While many people may know what disability confidence is, there are still many who wonder what these words mean.
Building disability confidence involves ensuring you are supportive towards individuals with disabilities and that you recognize the need to remove obstacles and develop systems and supports.
It also means connecting with people with disabilities and sharing and promoting the work that you are doing so they know that your workplace is accessible and they are comfortable applying for your organization’s available positions.
According to Kathy Hawkins, manager, employer support services, InclusionNL, there are a lot of misconceptions regarding disability confidence.
“People often feel like they are disability confident and that their workplace is accessible because it has infrastructure such as wheelchair ramps or wide walkways, but they don’t think about their use of technology or their organization’s policies, processes or procedures,” she said.
“For a workplace to be disability confident, it means ensuring that people with disabilities have the same access to programs and positions as an individual without a disability.”
Building disability confidence sessions
In early 2017 representatives of Memorial’s Department of Human Resources and InclusionNL met to discuss ways the department could increase accessibility and inclusion.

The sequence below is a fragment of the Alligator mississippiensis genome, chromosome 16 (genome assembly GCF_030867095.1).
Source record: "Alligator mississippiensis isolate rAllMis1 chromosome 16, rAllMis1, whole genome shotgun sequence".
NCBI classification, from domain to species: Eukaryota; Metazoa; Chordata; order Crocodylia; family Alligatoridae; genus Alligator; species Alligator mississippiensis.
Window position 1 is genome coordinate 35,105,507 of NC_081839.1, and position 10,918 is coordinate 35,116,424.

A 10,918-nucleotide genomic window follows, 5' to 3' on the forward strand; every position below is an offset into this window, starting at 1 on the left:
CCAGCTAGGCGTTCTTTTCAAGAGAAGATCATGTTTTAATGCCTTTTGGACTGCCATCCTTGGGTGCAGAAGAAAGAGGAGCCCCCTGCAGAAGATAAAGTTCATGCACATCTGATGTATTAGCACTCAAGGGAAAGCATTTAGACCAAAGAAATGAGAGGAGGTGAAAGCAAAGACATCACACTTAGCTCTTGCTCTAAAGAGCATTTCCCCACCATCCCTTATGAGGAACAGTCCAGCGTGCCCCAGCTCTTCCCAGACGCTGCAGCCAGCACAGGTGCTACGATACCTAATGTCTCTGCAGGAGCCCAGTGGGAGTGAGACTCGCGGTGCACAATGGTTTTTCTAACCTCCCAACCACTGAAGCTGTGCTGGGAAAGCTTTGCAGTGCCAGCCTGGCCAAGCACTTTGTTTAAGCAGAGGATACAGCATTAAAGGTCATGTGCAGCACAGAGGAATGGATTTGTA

This included a review of application processes and building disability confidence training sessions in which 25 Human Resources employees, mostly MyHR and advisory services staff, participated.
“We all have something valuable to contribute.”
These sessions, led by Ms. Hawkins, provided opportunities for employees to increase their disability confidence and discuss strategies to increase inclusion and accessibility within their daily practices.
Sheri Boone, MyHR shared services consultant, attended one of the sessions.
“As a parent of a child with a disability, this subject is close to my own heart and as a human resources professional, I understand that organizations can experience challenges in recruiting and creating an inclusive workplace for people with disabilities,” she said.
“I personally found this session was quite helpful and informative. The overall message from the session was quite clear, always treat everyone with the same respect and dignity by making the workplace a welcoming and accessible place for people at all levels of ability because we all have something valuable to contribute.”
National Disability Employment Awareness Month
“In collaboration with InclusionNL, Human Resources is pleased to offer a building disability confidence training session during October, National Disability Employment Awareness Month,” said Tina Hickey, Memorial’s employment equity officer.
“This free session will take place on Wednesday, Oct. 25, and is open to members of the university community. Anyone interested in registering should email or telephone me at 864-2548.”
InclusionNL provides support to businesses and employers. It is a program of Empower: The Disability Resource Centre, a community organization committed to providing supports, resources and opportunities that enable persons with disabilities to make informed choices about their lives.